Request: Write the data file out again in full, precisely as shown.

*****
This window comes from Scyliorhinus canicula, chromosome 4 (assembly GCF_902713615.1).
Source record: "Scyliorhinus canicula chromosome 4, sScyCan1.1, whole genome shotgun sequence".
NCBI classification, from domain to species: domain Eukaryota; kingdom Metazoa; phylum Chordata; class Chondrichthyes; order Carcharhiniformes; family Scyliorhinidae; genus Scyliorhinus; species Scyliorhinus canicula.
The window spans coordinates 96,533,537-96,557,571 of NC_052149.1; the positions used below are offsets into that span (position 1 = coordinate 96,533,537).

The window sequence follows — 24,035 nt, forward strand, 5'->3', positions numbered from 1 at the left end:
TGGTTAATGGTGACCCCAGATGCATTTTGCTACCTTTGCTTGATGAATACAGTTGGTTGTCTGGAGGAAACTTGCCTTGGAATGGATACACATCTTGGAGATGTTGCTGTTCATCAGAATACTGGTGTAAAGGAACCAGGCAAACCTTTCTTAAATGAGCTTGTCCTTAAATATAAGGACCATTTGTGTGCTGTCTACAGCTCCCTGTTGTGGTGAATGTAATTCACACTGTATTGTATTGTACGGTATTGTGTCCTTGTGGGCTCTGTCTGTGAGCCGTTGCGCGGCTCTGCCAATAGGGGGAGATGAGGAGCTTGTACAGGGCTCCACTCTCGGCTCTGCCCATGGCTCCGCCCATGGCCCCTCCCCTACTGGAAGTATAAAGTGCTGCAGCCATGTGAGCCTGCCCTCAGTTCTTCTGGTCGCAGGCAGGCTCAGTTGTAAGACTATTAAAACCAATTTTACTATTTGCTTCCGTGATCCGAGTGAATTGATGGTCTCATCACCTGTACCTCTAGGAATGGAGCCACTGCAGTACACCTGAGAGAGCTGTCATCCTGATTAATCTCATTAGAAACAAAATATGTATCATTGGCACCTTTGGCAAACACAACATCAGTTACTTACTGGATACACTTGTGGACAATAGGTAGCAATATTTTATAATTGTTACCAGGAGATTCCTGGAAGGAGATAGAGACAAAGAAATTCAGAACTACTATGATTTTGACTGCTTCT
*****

This window comes from Scyliorhinus canicula, chromosome 4 (assembly GCF_902713615.1).
Source record: "Scyliorhinus canicula chromosome 4, sScyCan1.1, whole genome shotgun sequence".
NCBI classification, from domain to species: domain Eukaryota; kingdom Metazoa; phylum Chordata; class Chondrichthyes; order Carcharhiniformes; family Scyliorhinidae; genus Scyliorhinus; species Scyliorhinus canicula.
The window spans coordinates 96,533,537-96,557,571 of NC_052149.1; the positions used below are offsets into that span (position 1 = coordinate 96,533,537).

The window sequence follows — 24,035 nt, forward strand, 5'->3', positions numbered from 1 at the left end:
TGGTTAATGGTGACCCCAGATGCATTTTGCTACCTTTGCTTGATGAATACAGTTGGTTGTCTGGAGGAAACTTGCCTTGGAATGGATACACATCTTGGAGATGTTGCTGTTCATCAGAATACTGGTGTAAAGGAACCAGGCAAACCTTTCTTAAATGAGCTTGTCCTTAAATATAAGGACCATTTGTGTGCTGTCTACAGCTCCCTGTTGTGGTGAATGTAATTCACACTGTATTGTATTGTACGGTATTGTGTCCTTGTGGGCTCTGTCTGTGAGCCGTTGCGCGGCTCTGCCAATAGGGGGAGATGAGGAGCTTGTACAGGGCTCCACTCTCGGCTCTGCCCATGGCTCCGCCCATGGCCCCTCCCCTACTGGAAGTATAAAGTGCTGCAGCCATGTGAGCCTGCCCTCAGTTCTTCTGGTCGCAGGCAGGCTCAGTTGTAAGACTATTAAAACCAATTTTACTATTTGCTTCCGTGATCCGAGTGAATTGATGGTCTCATCACCTGTACCTCTAGGAATGGAGCCACTGCAGTACACCTGAGAGAGCTGTCATCCTGATTAATCTCATTAGAAACAAAATATGTATCATTGGCACCTTTGGCAAACACAACATCAGTTACTTACTGGATACACTTGTGGACAATAGGTAGCAATATTTTATAATTGTTACCAGGAGATTCCTGGAAGGAGATAGAGACAAAGAAATTCAGAACTACTATGATTTTGACTGCTTCT